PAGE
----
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Title: Finding an ecomuseum ideal for Hainan Province : encouraging community participation in intangible cultural and natural heritage protection in a rural setting in China
Authors: Massing, Katharina
Issue Date: 2016
Publisher: Newcastle University
Abstract: Initiated in France by Hugues de Varine and George Henri Rivière in the late 1960s, the ecomuseum ideal represents a locally-based, holistic approach to heritage protection and sustainable development. China established its first ecomuseums in 1998 in Guizhou Province, as a tool to balance rural development and heritage protection in the economically-weaker ethnic-minority areas. Since then several variations of an ecomuseum-like ideal have been employed in different provinces. This research project analyses one of the newer approaches to ecomuseology in China, examining the current establishment of ecomuseums in Hainan Province, China. The focus of the ecomuseum ideal in Hainan, the strong connection between ICH and its ecological environments, is new in the Chinese ecomuseum approach. This research analysed the opportunities and challenges of this new ecomuseological approach in China with regards to the safeguarding of ICH within its natural environments; sustainable tourism and ecotourism development; and, community participation. Two of the six proposed future ecomuseums were chosen as case studies; namely Baili Baicun in Ding’an County and Binglanggu in Boating Li and Miao Autonomous County. The data collection process included a combination of literature review, the analysis of laws and guidelines, observation and qualitative interviews with the three main stakeholders of the ecomuseum establishment in Hainan Province: government officials; experts; and, the local population composed of members of the local Hainanese community and Li ethnic-minority members associated with the two case studies. This research makes a contribution to the field in several respects. It examines the ecomuseum in terms of safeguarding ICH within its natural environments in China. While there is already some literature that investigates ecomuseums and ICH protection in the country, their role in protecting ecological environments in China is largely ignored. This research concludes that a stronger interpretation and focus on natural environments is essential for ecomuseum-like approaches in China. In addition, this research argues that the current ecomuseum principles concentrate on a Western understanding of the ecomuseum ideal and are not applicable to the top-down developmental context of China. Therefore, the research suggests new ecomuseum principles for Hainan, placing a stronger emphasis on education and benefit-sharing.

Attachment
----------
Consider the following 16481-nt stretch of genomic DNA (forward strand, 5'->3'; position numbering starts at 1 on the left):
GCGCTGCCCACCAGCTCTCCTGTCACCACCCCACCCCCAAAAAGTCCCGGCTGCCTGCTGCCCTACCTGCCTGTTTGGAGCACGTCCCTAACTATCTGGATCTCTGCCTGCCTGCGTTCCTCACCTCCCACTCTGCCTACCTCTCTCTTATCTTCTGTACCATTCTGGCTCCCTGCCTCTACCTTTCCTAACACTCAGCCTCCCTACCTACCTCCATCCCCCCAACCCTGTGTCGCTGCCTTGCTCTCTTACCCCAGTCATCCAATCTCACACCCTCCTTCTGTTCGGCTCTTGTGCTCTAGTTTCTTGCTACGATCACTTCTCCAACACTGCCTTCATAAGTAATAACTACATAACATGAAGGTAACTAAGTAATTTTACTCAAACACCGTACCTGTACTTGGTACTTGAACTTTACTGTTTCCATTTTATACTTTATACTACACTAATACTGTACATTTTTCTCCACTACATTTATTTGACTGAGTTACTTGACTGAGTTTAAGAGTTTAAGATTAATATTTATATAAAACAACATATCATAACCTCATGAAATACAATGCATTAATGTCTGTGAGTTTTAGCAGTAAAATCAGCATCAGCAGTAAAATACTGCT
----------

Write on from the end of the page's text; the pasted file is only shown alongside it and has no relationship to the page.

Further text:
Description: PhD Thesis
Appears in Collections:School of Arts and Cultures

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